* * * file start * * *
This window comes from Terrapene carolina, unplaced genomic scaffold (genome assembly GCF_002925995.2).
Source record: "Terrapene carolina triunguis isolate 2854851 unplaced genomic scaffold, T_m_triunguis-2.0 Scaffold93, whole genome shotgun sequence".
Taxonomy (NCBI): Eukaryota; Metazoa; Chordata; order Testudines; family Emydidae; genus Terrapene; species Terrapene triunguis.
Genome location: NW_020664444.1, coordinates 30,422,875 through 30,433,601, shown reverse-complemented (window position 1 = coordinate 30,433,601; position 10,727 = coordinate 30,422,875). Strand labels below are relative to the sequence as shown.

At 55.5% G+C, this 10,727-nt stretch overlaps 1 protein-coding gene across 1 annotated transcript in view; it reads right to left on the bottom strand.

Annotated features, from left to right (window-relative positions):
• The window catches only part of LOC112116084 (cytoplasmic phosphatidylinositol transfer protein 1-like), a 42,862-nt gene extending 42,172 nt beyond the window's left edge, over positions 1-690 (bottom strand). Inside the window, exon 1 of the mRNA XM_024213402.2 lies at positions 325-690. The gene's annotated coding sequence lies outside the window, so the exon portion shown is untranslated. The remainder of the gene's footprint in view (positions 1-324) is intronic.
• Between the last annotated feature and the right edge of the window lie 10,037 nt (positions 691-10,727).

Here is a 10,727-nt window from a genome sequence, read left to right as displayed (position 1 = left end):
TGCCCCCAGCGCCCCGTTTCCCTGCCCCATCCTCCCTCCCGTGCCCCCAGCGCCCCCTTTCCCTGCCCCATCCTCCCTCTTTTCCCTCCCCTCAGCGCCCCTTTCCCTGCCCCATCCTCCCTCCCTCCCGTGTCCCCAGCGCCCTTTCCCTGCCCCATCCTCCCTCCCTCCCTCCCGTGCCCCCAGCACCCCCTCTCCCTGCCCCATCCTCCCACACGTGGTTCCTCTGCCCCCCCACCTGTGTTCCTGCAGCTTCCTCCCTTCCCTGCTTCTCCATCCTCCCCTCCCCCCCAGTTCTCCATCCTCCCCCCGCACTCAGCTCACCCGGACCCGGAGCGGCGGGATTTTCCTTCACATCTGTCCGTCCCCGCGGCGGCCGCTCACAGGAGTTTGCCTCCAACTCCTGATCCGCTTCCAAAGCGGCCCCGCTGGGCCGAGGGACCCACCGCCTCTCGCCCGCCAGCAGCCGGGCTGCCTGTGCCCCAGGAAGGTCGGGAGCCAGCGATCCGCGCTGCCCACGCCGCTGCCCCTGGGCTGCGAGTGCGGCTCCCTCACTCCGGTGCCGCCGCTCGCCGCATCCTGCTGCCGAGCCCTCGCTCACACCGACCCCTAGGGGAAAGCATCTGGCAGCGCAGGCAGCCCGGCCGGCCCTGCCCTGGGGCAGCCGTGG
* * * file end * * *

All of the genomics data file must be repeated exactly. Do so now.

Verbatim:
This window comes from Terrapene carolina, unplaced genomic scaffold (genome assembly GCF_002925995.2).
Source record: "Terrapene carolina triunguis isolate 2854851 unplaced genomic scaffold, T_m_triunguis-2.0 Scaffold93, whole genome shotgun sequence".
Taxonomy (NCBI): Eukaryota; Metazoa; Chordata; order Testudines; family Emydidae; genus Terrapene; species Terrapene triunguis.
Genome location: NW_020664444.1, coordinates 30,422,875 through 30,433,601, shown reverse-complemented (window position 1 = coordinate 30,433,601; position 10,727 = coordinate 30,422,875). Strand labels below are relative to the sequence as shown.

At 55.5% G+C, this 10,727-nt stretch overlaps 1 protein-coding gene across 1 annotated transcript in view; it reads right to left on the bottom strand.

Annotated features, from left to right (window-relative positions):
• The window catches only part of LOC112116084 (cytoplasmic phosphatidylinositol transfer protein 1-like), a 42,862-nt gene extending 42,172 nt beyond the window's left edge, over positions 1-690 (bottom strand). Inside the window, exon 1 of the mRNA XM_024213402.2 lies at positions 325-690. The gene's annotated coding sequence lies outside the window, so the exon portion shown is untranslated. The remainder of the gene's footprint in view (positions 1-324) is intronic.
• Between the last annotated feature and the right edge of the window lie 10,037 nt (positions 691-10,727).

Here is a 10,727-nt window from a genome sequence, read left to right as displayed (position 1 = left end):
TGCCCCCAGCGCCCCGTTTCCCTGCCCCATCCTCCCTCCCGTGCCCCCAGCGCCCCCTTTCCCTGCCCCATCCTCCCTCTTTTCCCTCCCCTCAGCGCCCCTTTCCCTGCCCCATCCTCCCTCCCTCCCGTGTCCCCAGCGCCCTTTCCCTGCCCCATCCTCCCTCCCTCCCTCCCGTGCCCCCAGCACCCCCTCTCCCTGCCCCATCCTCCCACACGTGGTTCCTCTGCCCCCCCACCTGTGTTCCTGCAGCTTCCTCCCTTCCCTGCTTCTCCATCCTCCCCTCCCCCCCAGTTCTCCATCCTCCCCCCGCACTCAGCTCACCCGGACCCGGAGCGGCGGGATTTTCCTTCACATCTGTCCGTCCCCGCGGCGGCCGCTCACAGGAGTTTGCCTCCAACTCCTGATCCGCTTCCAAAGCGGCCCCGCTGGGCCGAGGGACCCACCGCCTCTCGCCCGCCAGCAGCCGGGCTGCCTGTGCCCCAGGAAGGTCGGGAGCCAGCGATCCGCGCTGCCCACGCCGCTGCCCCTGGGCTGCGAGTGCGGCTCCCTCACTCCGGTGCCGCCGCTCGCCGCATCCTGCTGCCGAGCCCTCGCTCACACCGACCCCTAGGGGAAAGCATCTGGCAGCGCAGGCAGCCCGGCCGGCCCTGCCCTGGGGCAGCCGTGG